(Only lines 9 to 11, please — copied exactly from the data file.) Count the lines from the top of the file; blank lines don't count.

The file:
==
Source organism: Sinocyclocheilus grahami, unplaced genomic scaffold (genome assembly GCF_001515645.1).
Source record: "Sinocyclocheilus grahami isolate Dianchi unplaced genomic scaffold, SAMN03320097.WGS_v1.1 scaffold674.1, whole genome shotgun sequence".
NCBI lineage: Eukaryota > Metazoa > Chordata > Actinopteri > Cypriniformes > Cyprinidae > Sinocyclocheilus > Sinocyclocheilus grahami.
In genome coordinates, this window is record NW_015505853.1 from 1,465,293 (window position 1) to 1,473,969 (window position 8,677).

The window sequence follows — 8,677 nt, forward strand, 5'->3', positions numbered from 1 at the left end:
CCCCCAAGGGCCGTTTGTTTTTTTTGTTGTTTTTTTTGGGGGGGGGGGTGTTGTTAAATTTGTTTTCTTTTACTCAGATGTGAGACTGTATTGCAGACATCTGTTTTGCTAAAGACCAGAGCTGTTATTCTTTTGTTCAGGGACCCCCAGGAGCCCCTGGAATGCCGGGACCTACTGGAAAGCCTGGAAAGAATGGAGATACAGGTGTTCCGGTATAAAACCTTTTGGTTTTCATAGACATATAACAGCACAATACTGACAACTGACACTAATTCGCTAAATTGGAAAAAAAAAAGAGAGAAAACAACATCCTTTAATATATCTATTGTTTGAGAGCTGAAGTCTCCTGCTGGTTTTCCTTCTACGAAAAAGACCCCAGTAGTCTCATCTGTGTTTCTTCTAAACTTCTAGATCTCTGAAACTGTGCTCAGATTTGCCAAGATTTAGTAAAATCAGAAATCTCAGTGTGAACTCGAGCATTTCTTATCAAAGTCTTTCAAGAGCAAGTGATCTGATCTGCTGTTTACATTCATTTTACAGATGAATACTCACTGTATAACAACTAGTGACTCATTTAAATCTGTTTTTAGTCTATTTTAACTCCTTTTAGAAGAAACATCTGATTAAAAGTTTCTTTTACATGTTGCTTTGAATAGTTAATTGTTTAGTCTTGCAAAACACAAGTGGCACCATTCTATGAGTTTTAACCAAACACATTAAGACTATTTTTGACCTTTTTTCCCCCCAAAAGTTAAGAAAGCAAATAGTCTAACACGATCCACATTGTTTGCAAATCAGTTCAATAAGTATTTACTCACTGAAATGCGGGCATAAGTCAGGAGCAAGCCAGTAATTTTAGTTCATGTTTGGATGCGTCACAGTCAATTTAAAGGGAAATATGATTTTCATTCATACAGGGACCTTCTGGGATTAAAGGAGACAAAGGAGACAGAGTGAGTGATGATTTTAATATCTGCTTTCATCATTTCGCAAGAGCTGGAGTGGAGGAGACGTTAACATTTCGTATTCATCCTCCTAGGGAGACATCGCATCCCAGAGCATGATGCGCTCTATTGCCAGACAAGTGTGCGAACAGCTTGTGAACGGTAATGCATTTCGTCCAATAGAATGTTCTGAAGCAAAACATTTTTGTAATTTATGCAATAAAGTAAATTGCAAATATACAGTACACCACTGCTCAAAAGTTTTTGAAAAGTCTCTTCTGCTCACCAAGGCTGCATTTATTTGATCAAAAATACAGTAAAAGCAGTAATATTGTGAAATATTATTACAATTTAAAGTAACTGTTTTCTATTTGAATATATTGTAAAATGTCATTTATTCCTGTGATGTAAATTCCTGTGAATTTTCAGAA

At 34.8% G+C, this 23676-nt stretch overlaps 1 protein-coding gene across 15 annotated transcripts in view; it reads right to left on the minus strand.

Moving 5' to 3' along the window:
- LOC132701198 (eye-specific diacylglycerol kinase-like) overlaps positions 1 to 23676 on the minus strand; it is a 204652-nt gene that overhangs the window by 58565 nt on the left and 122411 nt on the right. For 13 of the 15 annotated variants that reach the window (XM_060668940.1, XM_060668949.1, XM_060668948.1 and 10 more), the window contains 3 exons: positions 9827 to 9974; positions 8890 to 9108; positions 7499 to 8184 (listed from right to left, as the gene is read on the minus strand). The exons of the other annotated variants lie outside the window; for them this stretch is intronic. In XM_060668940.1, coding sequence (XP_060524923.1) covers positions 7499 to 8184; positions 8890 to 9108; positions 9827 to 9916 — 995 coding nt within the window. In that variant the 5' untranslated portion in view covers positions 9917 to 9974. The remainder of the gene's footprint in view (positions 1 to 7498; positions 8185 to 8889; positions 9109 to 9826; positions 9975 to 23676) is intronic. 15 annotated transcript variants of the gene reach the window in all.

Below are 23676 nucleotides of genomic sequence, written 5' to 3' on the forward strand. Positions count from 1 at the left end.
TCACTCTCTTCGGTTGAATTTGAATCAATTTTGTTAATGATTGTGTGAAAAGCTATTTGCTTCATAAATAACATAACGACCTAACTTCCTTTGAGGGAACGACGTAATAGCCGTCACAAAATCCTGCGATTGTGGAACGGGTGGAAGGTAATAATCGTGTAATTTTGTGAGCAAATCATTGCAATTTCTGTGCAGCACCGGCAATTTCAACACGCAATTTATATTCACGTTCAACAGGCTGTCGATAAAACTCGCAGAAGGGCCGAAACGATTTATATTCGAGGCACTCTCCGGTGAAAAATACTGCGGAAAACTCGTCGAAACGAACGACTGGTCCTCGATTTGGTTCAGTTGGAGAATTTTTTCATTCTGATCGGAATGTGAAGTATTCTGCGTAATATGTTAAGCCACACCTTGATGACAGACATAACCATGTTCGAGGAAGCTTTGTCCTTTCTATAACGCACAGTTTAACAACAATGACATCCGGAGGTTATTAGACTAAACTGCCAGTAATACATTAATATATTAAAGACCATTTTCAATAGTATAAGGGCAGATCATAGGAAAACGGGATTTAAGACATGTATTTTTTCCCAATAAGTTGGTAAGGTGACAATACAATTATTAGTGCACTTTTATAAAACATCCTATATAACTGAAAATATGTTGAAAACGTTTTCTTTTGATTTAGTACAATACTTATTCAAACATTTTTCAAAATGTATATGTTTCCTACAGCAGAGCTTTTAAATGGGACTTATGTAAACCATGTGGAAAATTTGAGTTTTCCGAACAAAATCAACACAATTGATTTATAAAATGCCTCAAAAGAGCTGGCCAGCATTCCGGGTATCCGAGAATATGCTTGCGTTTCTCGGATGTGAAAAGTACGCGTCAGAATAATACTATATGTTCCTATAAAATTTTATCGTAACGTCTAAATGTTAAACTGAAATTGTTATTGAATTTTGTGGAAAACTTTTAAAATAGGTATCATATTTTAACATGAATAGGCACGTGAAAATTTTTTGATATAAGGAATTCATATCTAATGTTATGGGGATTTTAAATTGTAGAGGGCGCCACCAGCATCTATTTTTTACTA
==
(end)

- LOC132701198 (eye-specific diacylglycerol kinase-like) overlaps positions 1 to 23676 on the minus strand; it is a 204652-nt gene that overhangs the window by 58565 nt on the left and 122411 nt on the right. For 13 of the 15 annotated variants that reach the window (XM_060668940.1, XM_060668949.1, XM_060668948.1 and 10 more), the window contains 3 exons: positions 9827 to 9974; positions 8890 to 9108; positions 7499 to 8184 (listed from right to left, as the gene is read on the minus strand). The exons of the other annotated variants lie outside the window; for them this stretch is intronic. In XM_060668940.1, coding sequence (XP_060524923.1) covers positions 7499 to 8184; positions 8890 to 9108; positions 9827 to 9916 — 995 coding nt within the window. In that variant the 5' untranslated portion in view covers positions 9917 to 9974. The remainder of the gene's footprint in view (positions 1 to 7498; positions 8185 to 8889; positions 9109 to 9826; positions 9975 to 23676) is intronic. 15 annotated transcript variants of the gene reach the window in all.

Below are 23676 nucleotides of genomic sequence, written 5' to 3' on the forward strand. Positions count from 1 at the left end.
TCACTCTCTTCGGTTGAATTTGAATCAATTTTGTTAATGATTGTGTGAAAAGCTATTTGCTTCATAAATAACATAACGACCTAACTTCCTTTGAGGGAACGACGTAATAGCCGTCACAAAATCCTGCGATTGTGGAACGGGTGGAAGGTAATAATCGTGTAATTTTGTGAGCAAATCATTGCAATTTCTGTGCAGCACCGGCAATTTCAACACGCAATTTATATTCACGTTCAACAGGCTGTCGATAAAACTCGCAGAAGGGCCGAAACGATTTATATTCGAGGCACTCTCCGGTGAAAAATACTGCGGAAAACTCGTCGAAACGAACGACTGGTCCTCGATTTGGTTCAGTTGGAGAATTTTTTCATTCTGATCGGAATGTGAAGTATTCTGCGTAATATGTTAAGCCACACCTTGATGACAGACATAACCATGTTCGAGGAAGCTTTGTCCTTTCTATAACGCACAGTTTAACAACAATGACATCCGGAGGTTATTAGACTAAACTGCCAGTAATACATTAATATATTAAAGACCATTTTCAATAGTATAAGGGCAGATCATAGGAAAACGGGATTTAAGACATGTATTTTTTCCCAATAAGTTGGTAAGGTGACAATACAATTATTAGTGCACTTTTATAAAACATCCTATATAACTGAAAATATGTTGAAAACGTTTTCTTTTGATTTAGTACAATACTTATTCAAACATTTTTCAAAATGTATATGTTTCCTACAGCAGAGCTTTTAAATGGGACTTATGTAAACCATGTGGAAAATTTGAGTTTTCCGAACAAAATCAACACAATTGATTTATAAAATGCCTCAAAAGAGCTGGCCAGCATTCCGGGTATCCGAGAATATGCTTGCGTTTCTCGGATGTGAAAAGTACGCGTCAGAATAATACTATATGTTCCTATAAAATTTTATCGTAACGTCTAAATGTTAAACTGAAATTGTTATTGAATTTTGTGGAAAACTTTTAAAATAGGTATCATATTTTAACATGAATAGGCACGTGAAAATTTTTTGATATAAGGAATTCATATCTAATGTTATGGGGATTTTAAATTGTAGAGGGCGCCACCAGCATCTATTTTTTACTA